Some of the paintings are framed and placed on shelves and some are unframed placed in drawers. The room is fairly dark and suddenly you realise you cannot take photos without flash. You cannot use flash either as it may alert the housekeeper who let you in and is currently in the other room. So you have only one choice. You have to use your memory.

You have 3 minutes to look at as many paintings as you can and decide if you recognise them. After 3 minutes you must leave the house and run away before you get caught. After a minute of running, you can stop somewhere, take out your notebook and write the names of the paintings before you forget them. You need the name of the paintings and the name of the artist who painted them. Of course, the more you get right, the more sensational and credible your article. You know that once the officials get there and release a statement about their findings, their remarks will be compared with yours. If you get it right and publish before they do, you can turn into an international celebrity journalist overnight. You will be sorted for life.”

  • Explain to your delegates that they are going to play the part of the journalist. There are therefore two parts to this exercise.
    • In Part 1, you carry out research to memorise important paintings.
    • In Part 2, you will have to correctly identify them and their characterises when you see the paintings in a collection that contain other paintings as well.

Part 1:

  • Distribute the paintings to delegates. The title of each painting and the name of the artist who painted them are shown at the bottom of each painting.
  • Ask delegates to memorise the details using their preferred memory technique. Optionally, depending on your training needs, you can ask delegates to use a specific memory technique for this exercise.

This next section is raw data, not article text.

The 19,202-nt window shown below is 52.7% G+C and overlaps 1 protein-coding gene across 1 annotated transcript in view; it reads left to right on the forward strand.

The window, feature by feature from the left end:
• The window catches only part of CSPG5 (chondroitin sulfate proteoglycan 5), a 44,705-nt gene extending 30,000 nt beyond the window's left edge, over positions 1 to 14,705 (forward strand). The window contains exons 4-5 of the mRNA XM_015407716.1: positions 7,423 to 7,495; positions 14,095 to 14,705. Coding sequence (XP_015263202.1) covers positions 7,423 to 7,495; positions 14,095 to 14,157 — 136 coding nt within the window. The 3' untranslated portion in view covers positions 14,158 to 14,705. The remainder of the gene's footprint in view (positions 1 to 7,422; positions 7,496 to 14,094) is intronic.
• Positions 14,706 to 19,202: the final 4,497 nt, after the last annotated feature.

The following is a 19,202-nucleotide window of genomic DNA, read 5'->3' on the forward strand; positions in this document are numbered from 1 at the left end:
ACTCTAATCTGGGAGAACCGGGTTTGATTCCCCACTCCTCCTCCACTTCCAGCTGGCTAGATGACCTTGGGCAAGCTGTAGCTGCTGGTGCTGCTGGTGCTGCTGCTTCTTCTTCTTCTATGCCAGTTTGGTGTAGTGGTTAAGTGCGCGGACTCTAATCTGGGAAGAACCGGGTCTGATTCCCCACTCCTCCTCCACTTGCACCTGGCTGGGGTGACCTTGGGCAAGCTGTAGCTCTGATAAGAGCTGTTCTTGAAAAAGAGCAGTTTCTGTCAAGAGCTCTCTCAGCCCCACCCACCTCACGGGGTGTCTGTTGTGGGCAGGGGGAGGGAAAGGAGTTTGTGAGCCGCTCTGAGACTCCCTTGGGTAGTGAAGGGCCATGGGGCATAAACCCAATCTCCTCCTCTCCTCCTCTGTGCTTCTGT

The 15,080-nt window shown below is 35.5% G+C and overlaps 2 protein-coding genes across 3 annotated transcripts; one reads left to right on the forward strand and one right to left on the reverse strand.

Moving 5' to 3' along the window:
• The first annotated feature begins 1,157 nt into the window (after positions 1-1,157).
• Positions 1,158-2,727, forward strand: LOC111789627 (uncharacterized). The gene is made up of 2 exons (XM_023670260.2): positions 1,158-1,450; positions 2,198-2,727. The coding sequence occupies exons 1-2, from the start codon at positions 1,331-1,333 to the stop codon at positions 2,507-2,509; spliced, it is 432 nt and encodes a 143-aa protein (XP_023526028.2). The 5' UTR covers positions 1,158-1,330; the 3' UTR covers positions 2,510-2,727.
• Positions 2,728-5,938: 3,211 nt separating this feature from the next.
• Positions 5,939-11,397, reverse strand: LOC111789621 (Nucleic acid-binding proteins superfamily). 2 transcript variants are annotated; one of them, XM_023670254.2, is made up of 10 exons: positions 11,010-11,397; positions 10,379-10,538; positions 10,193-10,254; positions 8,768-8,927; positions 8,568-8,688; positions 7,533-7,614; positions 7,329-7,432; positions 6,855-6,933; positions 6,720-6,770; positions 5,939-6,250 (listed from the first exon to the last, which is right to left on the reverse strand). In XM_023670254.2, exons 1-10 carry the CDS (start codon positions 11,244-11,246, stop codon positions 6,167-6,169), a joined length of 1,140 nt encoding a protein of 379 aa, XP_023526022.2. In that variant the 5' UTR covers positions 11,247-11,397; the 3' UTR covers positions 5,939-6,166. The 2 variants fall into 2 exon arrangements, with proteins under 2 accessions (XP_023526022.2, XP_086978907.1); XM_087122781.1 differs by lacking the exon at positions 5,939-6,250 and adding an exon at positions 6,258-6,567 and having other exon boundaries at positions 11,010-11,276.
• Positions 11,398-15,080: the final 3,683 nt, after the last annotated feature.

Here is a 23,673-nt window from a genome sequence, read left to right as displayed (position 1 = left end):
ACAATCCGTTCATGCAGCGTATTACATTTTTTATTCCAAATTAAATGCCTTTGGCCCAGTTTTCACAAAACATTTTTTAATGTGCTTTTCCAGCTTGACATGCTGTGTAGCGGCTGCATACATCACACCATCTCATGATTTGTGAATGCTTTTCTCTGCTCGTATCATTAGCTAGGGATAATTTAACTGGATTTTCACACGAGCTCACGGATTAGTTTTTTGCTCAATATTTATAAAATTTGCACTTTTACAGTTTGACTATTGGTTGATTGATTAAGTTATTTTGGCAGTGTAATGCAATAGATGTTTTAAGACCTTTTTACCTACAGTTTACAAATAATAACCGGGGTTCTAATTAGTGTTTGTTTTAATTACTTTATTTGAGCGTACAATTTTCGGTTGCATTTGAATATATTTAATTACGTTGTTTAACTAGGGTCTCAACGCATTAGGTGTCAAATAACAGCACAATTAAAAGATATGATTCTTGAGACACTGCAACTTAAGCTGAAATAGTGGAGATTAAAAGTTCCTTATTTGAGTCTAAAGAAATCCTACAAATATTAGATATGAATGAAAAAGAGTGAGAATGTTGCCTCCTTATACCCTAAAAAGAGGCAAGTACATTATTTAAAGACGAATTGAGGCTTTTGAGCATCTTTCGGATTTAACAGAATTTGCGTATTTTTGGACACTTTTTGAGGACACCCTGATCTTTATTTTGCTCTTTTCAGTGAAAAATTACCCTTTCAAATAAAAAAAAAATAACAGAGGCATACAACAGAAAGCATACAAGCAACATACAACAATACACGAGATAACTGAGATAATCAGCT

• Allocate 15 minutes for this part, though this highly depends on the number of paintings you want them to memorise.
  • After the allocated time, collect all the paintings.

Part 2:

  • Explain that now they are the journalist who finds himself in a room full of paintings. They must go through the collection and see which famous paintings they reviewed earlier, are part of the collection.
  • They cannot use any notes during this part.
  • They have 3 minutes.
  • After 3 minutes. Stop everyone and ask them to move to the second room.
  • Pens and papers are provided in the second room. Once everyone is in the room, on your mark allow delegates to use the notes.
  • Ask them to write down the details of all the famous painting that are in the collection. They should write them as a list of ARTIST: TITLE.
  • They can have as much time as they want for this part.
  • Bring back everyone to the original room.
  • Reveal the results and ask delegates to score themselves. They get one point for the name of the artist and one point for the title of each painting that they identified correctly. If they thought a painting was part of the collection when it was not, they should deduct one point for the title and one point for the artist name accordingly.
  • Identify the person with the highest score and congratulate him for having the most accurate memory.
  • Ask the top three scorers to explain to others what memory methods they utilised to memorise the famous paintings and also to identify them among the collection.
  • Follow with a discussion.


Explaining the Exercise: 5 minutes

Activity: 15 min for Part 1 + 3 min for identification in Part 2 + 1 min moving to the second room + 10 min for recording notes + 10 min scoring = 39 minutes

Group Feedback: 10 minutes


Did you find this exercise easy or difficult? Was your memory technique suitable for the task? What memory technique worked best? What would you do differently if you had another chance to go through this exercise? What memory technique impressed you the most?